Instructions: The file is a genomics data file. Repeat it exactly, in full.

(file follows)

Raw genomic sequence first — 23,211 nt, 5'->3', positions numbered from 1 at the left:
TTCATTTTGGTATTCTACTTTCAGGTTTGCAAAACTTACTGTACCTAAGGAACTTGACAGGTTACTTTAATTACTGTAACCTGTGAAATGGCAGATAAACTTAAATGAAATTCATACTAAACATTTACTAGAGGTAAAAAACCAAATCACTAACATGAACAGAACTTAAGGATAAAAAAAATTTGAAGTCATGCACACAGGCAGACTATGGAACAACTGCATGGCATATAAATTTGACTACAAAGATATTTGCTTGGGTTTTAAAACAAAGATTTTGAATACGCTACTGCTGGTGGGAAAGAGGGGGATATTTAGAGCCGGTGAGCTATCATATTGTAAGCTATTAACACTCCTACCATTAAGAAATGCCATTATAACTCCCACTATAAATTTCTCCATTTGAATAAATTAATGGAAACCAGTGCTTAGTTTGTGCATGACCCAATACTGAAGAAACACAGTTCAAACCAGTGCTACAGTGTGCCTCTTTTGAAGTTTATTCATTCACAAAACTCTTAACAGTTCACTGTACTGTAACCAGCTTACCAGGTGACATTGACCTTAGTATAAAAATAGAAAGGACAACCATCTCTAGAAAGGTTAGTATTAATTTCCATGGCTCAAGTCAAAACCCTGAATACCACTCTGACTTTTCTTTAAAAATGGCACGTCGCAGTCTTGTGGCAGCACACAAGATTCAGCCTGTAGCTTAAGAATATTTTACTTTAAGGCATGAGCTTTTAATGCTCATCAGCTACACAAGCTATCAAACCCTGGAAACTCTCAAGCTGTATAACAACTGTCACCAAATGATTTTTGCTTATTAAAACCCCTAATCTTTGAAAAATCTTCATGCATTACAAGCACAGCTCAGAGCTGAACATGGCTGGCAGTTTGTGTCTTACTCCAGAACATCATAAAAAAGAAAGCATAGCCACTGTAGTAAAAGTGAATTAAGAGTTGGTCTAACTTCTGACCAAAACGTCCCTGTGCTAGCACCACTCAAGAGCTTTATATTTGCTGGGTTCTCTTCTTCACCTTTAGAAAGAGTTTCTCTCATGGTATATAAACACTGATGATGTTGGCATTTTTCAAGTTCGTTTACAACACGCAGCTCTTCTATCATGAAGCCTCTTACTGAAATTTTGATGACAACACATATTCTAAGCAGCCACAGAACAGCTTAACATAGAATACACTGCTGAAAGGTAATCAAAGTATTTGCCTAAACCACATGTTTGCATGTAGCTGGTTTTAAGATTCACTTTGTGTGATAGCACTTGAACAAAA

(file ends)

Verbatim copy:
Raw genomic sequence first — 23,211 nt, 5'->3', positions numbered from 1 at the left:
TTCATTTTGGTATTCTACTTTCAGGTTTGCAAAACTTACTGTACCTAAGGAACTTGACAGGTTACTTTAATTACTGTAACCTGTGAAATGGCAGATAAACTTAAATGAAATTCATACTAAACATTTACTAGAGGTAAAAAACCAAATCACTAACATGAACAGAACTTAAGGATAAAAAAAATTTGAAGTCATGCACACAGGCAGACTATGGAACAACTGCATGGCATATAAATTTGACTACAAAGATATTTGCTTGGGTTTTAAAACAAAGATTTTGAATACGCTACTGCTGGTGGGAAAGAGGGGGATATTTAGAGCCGGTGAGCTATCATATTGTAAGCTATTAACACTCCTACCATTAAGAAATGCCATTATAACTCCCACTATAAATTTCTCCATTTGAATAAATTAATGGAAACCAGTGCTTAGTTTGTGCATGACCCAATACTGAAGAAACACAGTTCAAACCAGTGCTACAGTGTGCCTCTTTTGAAGTTTATTCATTCACAAAACTCTTAACAGTTCACTGTACTGTAACCAGCTTACCAGGTGACATTGACCTTAGTATAAAAATAGAAAGGACAACCATCTCTAGAAAGGTTAGTATTAATTTCCATGGCTCAAGTCAAAACCCTGAATACCACTCTGACTTTTCTTTAAAAATGGCACGTCGCAGTCTTGTGGCAGCACACAAGATTCAGCCTGTAGCTTAAGAATATTTTACTTTAAGGCATGAGCTTTTAATGCTCATCAGCTACACAAGCTATCAAACCCTGGAAACTCTCAAGCTGTATAACAACTGTCACCAAATGATTTTTGCTTATTAAAACCCCTAATCTTTGAAAAATCTTCATGCATTACAAGCACAGCTCAGAGCTGAACATGGCTGGCAGTTTGTGTCTTACTCCAGAACATCATAAAAAAGAAAGCATAGCCACTGTAGTAAAAGTGAATTAAGAGTTGGTCTAACTTCTGACCAAAACGTCCCTGTGCTAGCACCACTCAAGAGCTTTATATTTGCTGGGTTCTCTTCTTCACCTTTAGAAAGAGTTTCTCTCATGGTATATAAACACTGATGATGTTGGCATTTTTCAAGTTCGTTTACAACACGCAGCTCTTCTATCATGAAGCCTCTTACTGAAATTTTGATGACAACACATATTCTAAGCAGCCACAGAACAGCTTAACATAGAATACACTGCTGAAAGGTAATCAAAGTATTTGCCTAAACCACATGTTTGCATGTAGCTGGTTTTAAGATTCACTTTGTGTGATAGCACTTGAACAAAA